• Barrett, C.E. 2015. “Material Culture.” In Oxford Handbook to Ancient Greek Religion, edited by Esther Eidinow and Julia Kindt, 112-130. Oxford.
  • Bérard, C., ed. 1989. A City of Images. Iconography and Society in Ancient Greece. Princeton, Trans. D. Lyons.
  • Bresson, A. 2016. The Making of the Ancient Greek Economy. Princeton.
  • Van Dommelen, P. 2012. “Colonialism and Migration in the Ancient Mediterranean.” Annual Review of Anthropology 41: 393-409.
  • Dougherty C., and L. Kurke, eds. 2003. The Cultures within Greek Culture: Contact, Conflict, Collaboration. Cambridge.
    • Read chapters by Antonaccio, Ober.
  • Elsner, J. 2007. Roman Eyes: Visuality and Subjectivity in Art and Text. Princeton.
  • Fejfer, J. 2008. Roman Portraits in Context. Berlin.
  • Finley, M.I. 1999. The Ancient Economy. Updated edition. Berkeley/Los Angeles.
    • Also read Foreword by I. Morris.
  • Graham, E.-J. 2009. “Becoming Persons, Becoming Ancestors: Personhood, Memory and the Corpse in Roman Rituals of Social Remembrance.” Archaeological Dialogues 16(1).
  • Greene, K. 2006. “Archaeological Data and Economic Interpretation.” In P.F. Bang et al., eds., Ancient Economies, Modern Methodologies: Archaeology, Comparative History, Models, and Institutions, 109-136. Bari.
  • Hales, S. 2003. The Roman House and Social Identity. Cambridge.
  • Hales, S., and T. Hodos, eds. 2010. Material Culture and Social Identities in the Ancient World. Cambridge.
    • Read Chaps. 1 (Hodos) and 2 (Antonaccio).
  • Hartmann, A. 2013. “Cui vetustas fidem faciat: Inscriptions and Other Material Relics of the Past in Graeco-Roman Antiquity.” In Inscriptions and Their Uses in Greek and Latin Literature, edited by P. Liddel and P. Low, 33-64. Oxford.
  • Himmelmann, N. 1998. Reading Greek Art, Princeton. Trans. H. A. Shapiro.
  • Hölscher, T. 2004. The Language of Roman Images. Cambridge. Trans. A. Snodgrass, A. Künzl-Snodgrass.
  • Hoffmann, H. 1979. “In the Wake of Beazley: Prolegomena to an Anthropological Study of Greek Vase-Painting.” Hephaistos 1: 61-70.
  • Laurence, R. 2007. Roman Pompeii: Space and Society. 2nd edition.
  • Liebeschuetz, W. 2001. Decline and Fall of the Roman City. Oxford
    •  First part.
  • Lissarrague, F. 1990. The Aesthetics of the Greek Banquet. Princeton. Trans. A. Szegedy-Maszak.
  • Malkin, I., 2011. A Small Greek World. Oxford.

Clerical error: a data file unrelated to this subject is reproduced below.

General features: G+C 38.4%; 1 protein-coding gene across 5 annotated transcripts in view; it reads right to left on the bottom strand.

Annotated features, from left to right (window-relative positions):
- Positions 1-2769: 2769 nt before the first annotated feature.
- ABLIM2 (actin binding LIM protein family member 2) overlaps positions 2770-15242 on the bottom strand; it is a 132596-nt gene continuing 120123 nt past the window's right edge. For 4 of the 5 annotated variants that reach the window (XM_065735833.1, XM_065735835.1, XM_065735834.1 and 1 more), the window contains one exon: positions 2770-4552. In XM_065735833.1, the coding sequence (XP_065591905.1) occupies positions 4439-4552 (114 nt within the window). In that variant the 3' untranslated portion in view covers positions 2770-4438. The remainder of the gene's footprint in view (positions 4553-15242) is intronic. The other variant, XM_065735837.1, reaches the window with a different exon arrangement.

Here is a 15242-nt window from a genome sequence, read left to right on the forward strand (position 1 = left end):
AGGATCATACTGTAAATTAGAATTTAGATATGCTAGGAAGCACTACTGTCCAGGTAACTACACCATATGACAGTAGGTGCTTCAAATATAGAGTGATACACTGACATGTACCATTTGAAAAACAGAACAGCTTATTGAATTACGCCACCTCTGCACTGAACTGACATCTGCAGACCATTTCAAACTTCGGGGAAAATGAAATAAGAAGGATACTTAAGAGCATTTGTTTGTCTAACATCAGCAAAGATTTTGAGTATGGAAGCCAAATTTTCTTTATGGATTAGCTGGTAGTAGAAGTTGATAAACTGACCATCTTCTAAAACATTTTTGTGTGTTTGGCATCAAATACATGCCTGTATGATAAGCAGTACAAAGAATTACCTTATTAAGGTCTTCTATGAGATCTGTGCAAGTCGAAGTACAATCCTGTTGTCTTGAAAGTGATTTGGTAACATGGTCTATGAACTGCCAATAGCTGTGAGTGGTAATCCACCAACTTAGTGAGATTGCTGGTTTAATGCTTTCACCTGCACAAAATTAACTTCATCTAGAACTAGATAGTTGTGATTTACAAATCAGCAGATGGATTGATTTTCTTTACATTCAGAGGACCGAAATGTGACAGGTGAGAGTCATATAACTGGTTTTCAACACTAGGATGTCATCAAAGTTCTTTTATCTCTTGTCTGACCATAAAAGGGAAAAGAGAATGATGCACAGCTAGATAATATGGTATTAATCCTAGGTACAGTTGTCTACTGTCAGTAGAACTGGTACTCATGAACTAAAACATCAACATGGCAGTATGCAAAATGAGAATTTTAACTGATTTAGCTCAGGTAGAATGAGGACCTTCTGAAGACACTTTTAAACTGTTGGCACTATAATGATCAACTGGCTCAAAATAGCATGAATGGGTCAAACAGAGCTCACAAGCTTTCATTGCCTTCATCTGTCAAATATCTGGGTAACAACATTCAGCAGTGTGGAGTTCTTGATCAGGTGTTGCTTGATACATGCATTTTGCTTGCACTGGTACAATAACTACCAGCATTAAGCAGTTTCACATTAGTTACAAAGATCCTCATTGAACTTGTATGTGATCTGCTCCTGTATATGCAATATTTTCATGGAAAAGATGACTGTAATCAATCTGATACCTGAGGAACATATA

• Manning, S. 2013. “The Roman World and Climate: Context, Relevance of Climate Change, and Some Issues.” In W.V. Harris, ed., The Ancient Mediterranean Environment between Science and History, 103-172. Leiden/Boston.
  • Manning, S.W. and Hulin, L. 2005. “Maritime Commerce and Geographies of Mobility in the Late Bronze Age of the Eastern Mediterranean: Problematizations.” In E. Blake and A.B. Knapp, eds., The Archaeology of Mediterranean Prehistory, 270-302. Malden, MA.
  • Marvin, M. 2008. The Language of the Muses: The Dialogue between Greek and Roman Sculpture. Los Angeles.
  • McCormick, M., et al. 2012. “Climate Change during and after the Roman Empire: Reconstructing the Past from Scientific and Historical Evidence.” Journal of Interdisciplinary History 43(2): 169-220.
  • Millett, M. 1990. The Romanization of Roman Britain. An Essay in Archaeological Interpretation, Cambridge.
  • Morris, I. 1987. Burial and Ancient Society: The Rise of the Greek City-State. Cambridge.
  • Nevett, L.C. 1999. House and Society in the Ancient Greek World. Cambridge.
  • Osborne, R. 2007. “Sex, Agency, and History: The Case of Athenian Painted Pottery.” In Art’s Agency and Art History, edited by R. Osborne and J. Tanner, 179-198. Malden, MA.
  • Osborne, R. 2009. Greece in the Making, 1200–479 B.C. 2nd edition. London.
    • Read pp. 1-16, 66-152, 331-335.
  • Van Oyen, A. 2016. How Things Make History: The Roman Empire and Its Terra Sigillata Pottery. Amsterdam.
  • Petersen, L. 2006. The Freedman in Roman Art and Art History. Cambridge.
  • Pitts, M. & Versluys, M.J. (eds.). 2015. Globalization and the Roman World. Cambridge.
    • Read Introduction (Pitts and Versluys), Chap. 4 (Pitts), and Chap. 7 (Versluys).
  • Platt, V., and M. Squire, eds. 2010. The Art of Art History in Greco-Roman Antiquity (special issue of Arethusa). Arethusa 43.2.
  • de Polignac, F. 1994. “Mediation, Competition, and Sovereignty: The Evolution of Rural Sanctuaries in Geometric Greece.” In Placing the Gods: Sanctuaries and Sacred Space in Ancient Greece, edited by S. Alcock and R. Osborne, 247-261. Oxford.
  • Scheidel, W., I. Morris and R. Saller (eds). 2007. The Cambridge Economic History of the Greco-Roman World. Cambridge.
    • Read Introduction (Morris et al.), Chap. 12 (Davies), and Chap. 20 (Kehoe).
  • Settis, S., ed. 2015. Serial/Portable Classics. The Greek Canon and Its Mutations. Milan 2015.
  • Squire, M. 2009. Image and Text in Graeco-Roman Antiquity. Cambridge.
  • Trimble, J. 2011. Women and Visual Replication in Roman Imperial Art and Culture. Cambridge.
  • Trümper, M. 2012. “Gender and Space, ‘Public’ and ‘Private.’” In A Companion to Women in the Ancient World, eds. S.L. James and S. Dillon, 288-303. Malden, MA.
  • Versluys, M.J. 2014. “Understanding Objects in Motion: An Archaeological Dialogue on Romanization.” Archaeological Dialogues 21: 1-20.
    • Read Versluys’ article together with the following responses.
  • Wallace-Hadrill, A. 2008. Rome’s Cultural Revolution. Cambridge.
  • Zanker, P., and B. C. Ewald. 2012. Living with Myths. The Imagery of Roman Sarcophagi. Trans. J. Slater. Oxford 2012.